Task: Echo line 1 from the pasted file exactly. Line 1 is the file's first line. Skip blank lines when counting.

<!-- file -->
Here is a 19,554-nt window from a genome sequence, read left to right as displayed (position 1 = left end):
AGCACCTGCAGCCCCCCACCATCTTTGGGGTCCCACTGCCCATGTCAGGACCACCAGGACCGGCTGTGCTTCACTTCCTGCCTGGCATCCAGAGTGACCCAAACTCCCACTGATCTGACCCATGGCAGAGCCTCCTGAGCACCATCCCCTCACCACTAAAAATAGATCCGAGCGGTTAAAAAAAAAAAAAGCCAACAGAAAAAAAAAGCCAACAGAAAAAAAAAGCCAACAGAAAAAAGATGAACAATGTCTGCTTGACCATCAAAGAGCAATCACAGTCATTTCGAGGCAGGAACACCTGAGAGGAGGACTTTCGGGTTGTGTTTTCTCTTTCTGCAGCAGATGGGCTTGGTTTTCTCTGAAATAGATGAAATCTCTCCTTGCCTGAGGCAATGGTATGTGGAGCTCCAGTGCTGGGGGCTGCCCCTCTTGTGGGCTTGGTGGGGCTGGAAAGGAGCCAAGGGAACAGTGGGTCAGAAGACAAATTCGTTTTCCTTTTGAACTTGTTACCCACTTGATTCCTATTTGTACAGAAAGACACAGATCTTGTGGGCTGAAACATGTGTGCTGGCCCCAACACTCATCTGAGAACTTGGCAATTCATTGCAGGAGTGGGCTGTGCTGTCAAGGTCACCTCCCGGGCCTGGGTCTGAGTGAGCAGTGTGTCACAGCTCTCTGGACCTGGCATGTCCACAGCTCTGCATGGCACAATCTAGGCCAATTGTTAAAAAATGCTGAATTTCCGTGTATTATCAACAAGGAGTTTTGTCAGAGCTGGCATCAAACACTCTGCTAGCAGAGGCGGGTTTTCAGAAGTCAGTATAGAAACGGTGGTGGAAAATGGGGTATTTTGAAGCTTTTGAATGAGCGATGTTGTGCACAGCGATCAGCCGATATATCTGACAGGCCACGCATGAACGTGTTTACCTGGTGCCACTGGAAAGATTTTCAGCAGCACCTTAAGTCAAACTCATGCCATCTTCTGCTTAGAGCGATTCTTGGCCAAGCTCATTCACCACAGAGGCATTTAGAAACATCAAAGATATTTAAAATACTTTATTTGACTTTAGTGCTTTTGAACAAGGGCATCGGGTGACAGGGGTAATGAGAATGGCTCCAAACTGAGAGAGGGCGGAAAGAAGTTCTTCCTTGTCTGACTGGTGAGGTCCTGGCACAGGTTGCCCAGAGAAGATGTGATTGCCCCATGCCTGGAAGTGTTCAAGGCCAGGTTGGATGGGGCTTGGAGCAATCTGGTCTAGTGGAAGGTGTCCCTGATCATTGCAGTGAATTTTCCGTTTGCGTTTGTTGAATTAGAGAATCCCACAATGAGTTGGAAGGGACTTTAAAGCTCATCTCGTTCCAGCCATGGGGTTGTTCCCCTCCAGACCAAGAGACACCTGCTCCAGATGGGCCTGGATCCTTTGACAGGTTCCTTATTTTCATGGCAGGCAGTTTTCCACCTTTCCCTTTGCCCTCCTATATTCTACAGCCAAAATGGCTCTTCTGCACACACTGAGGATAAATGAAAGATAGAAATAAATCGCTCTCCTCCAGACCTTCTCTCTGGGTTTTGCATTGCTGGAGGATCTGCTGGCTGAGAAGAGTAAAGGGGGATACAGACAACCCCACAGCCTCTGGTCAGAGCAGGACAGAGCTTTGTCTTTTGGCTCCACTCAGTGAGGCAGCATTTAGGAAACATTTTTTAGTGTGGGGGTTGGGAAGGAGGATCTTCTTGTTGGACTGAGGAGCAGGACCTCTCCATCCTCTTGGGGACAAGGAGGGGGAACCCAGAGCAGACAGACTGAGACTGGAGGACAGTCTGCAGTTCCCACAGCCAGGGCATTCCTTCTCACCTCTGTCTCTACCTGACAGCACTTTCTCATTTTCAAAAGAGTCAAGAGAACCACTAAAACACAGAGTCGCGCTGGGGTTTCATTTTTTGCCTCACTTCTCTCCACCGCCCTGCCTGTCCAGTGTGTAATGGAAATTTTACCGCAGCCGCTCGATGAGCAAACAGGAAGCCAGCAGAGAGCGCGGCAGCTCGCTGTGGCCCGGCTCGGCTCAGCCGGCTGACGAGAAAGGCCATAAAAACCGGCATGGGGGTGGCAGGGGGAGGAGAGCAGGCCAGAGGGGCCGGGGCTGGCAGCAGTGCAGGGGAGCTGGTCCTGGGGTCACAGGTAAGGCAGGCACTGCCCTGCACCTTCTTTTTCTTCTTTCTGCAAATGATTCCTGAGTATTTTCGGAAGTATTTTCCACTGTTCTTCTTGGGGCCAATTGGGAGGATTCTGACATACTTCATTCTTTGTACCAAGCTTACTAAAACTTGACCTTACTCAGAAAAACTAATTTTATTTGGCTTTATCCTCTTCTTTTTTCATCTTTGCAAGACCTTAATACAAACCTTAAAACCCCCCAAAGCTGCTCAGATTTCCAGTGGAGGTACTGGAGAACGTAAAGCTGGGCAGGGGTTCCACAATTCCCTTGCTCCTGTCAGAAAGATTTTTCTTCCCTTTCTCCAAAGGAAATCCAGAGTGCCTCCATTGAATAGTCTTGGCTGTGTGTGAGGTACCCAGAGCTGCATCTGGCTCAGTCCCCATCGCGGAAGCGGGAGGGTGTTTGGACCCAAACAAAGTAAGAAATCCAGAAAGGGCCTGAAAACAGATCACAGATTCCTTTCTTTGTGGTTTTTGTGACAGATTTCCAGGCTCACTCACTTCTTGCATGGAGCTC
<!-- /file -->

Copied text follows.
Here is a 19,554-nt window from a genome sequence, read left to right as displayed (position 1 = left end):